I've often said that my eventual goal is to relocate to Los Angeles and research film history. Events such as what I'm about to describe will explain why.
Carole Lombard and other actresses of her era exuded an aura of glamour that hasn't been equaled since. It wasn't merely seeing them cavort in movie palaces at giant size (screens then were much larger than in most current multiplexes) that made them seem Olympian, but what they wore that sealed the deal -- created by designers whose expertise transformed already beautiful women into otherworldly goddesses...even if their characters appeared a bit over-the-top, as Lombard intentionally does below in this portrait promoting her role as faux royalty in "The Princess Comes Across":
The story behind those iconic costumes, at least those worn in the 1920s and '30s, will be discussed next Monday...at a site associated with one of the best-loved and glamorous actresses of her time:
Yep, what's left of the Marion Davies beach house in Santa Monica, now owned by the city and officially known as the Annenberg Beach House (http://carole-and-co.livejournal.com/200912.html). At 6:30 p.m. next Monday, the house will host a presentation, "The Style Essentials -- History Of Fashion In Film 1920s-1930s." The lecture and discussion will be conducted by a woman who well knows the subject...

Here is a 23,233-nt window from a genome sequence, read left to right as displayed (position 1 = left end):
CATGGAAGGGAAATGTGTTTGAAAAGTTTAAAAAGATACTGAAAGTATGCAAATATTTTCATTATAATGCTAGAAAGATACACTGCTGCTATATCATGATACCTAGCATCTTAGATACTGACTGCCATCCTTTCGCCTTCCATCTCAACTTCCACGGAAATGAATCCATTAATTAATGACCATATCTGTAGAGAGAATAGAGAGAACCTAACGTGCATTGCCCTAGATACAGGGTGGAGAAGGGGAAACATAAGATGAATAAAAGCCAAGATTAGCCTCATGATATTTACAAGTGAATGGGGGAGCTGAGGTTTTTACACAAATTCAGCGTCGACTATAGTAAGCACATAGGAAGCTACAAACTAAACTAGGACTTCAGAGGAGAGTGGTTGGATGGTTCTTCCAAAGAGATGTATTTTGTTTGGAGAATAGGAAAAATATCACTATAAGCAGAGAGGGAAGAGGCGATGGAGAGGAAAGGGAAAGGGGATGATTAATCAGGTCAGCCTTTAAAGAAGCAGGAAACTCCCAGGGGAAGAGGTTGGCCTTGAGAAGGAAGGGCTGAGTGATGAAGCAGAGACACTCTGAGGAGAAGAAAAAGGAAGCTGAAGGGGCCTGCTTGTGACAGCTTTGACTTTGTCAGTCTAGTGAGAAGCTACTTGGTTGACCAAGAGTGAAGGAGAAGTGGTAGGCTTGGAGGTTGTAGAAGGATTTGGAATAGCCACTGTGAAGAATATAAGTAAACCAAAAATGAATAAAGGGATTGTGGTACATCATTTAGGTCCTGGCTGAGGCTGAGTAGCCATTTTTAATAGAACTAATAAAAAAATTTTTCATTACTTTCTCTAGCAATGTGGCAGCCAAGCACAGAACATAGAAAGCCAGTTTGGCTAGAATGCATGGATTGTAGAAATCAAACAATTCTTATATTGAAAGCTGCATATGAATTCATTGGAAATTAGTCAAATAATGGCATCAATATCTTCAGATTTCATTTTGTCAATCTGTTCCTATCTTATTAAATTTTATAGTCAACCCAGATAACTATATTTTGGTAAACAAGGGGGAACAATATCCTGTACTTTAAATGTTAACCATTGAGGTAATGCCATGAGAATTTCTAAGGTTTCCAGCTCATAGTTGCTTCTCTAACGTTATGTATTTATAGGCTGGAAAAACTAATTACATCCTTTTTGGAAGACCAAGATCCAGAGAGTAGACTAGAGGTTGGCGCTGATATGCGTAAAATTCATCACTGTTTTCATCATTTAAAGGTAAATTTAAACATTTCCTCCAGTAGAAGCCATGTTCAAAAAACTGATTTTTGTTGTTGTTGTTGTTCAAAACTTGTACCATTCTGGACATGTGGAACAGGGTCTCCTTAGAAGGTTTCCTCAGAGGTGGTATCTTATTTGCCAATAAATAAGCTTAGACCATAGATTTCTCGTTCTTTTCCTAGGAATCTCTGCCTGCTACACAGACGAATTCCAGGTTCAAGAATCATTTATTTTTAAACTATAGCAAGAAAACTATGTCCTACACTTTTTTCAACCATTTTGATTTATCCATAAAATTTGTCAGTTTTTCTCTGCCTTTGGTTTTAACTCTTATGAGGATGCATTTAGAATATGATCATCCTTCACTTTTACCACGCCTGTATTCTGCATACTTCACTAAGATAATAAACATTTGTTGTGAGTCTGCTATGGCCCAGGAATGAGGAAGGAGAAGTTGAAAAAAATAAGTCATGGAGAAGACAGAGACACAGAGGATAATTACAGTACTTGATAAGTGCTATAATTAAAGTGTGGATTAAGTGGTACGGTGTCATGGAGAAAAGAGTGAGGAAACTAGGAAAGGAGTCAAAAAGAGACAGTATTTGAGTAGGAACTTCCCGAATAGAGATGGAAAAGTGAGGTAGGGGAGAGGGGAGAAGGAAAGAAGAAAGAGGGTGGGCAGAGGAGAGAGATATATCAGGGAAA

...Kimberly Truhler, whose "GlamAmor" blog is an invaluable resource for anyone interested in both fashion and film (http://carole-and-co.livejournal.com/511926.html). She's seen at the beach house, overlooking the famed pool, as part of a video presentation she made last year. As Truhler explains it, "This evening will look at the start of the film industry and style icons through the glamorous age of Art Deco. Stills from the movies along with images from the fashion runways are accompanied by a discussion of the costumes, costume and fashion designers, stars and film backstories." I don't know the specifics of what Kimberly will cover, but one would think Lombard and some of the designers who boosted her beauty, such as Travis Banton and Irene, will be part of it.
While the event is free, an RSVP is required and parking at the site will cost $5 (that "subway to the sea" Metro is promoting can't come soon enough!). Come before 5:15, and you can take a special docent tour of the Davies site. Find out more at http://www.glamamor.com/2012/11/youre-invited-history-of-fashion-in.html.
And for those of you who are going...I envy you.
This week's LiveJournal header shows non-singer Lombard in between crooner Bing Crosby and (past and future) Broadway belter Ethel Merman in a scene from 1934's "We're Not Dressing."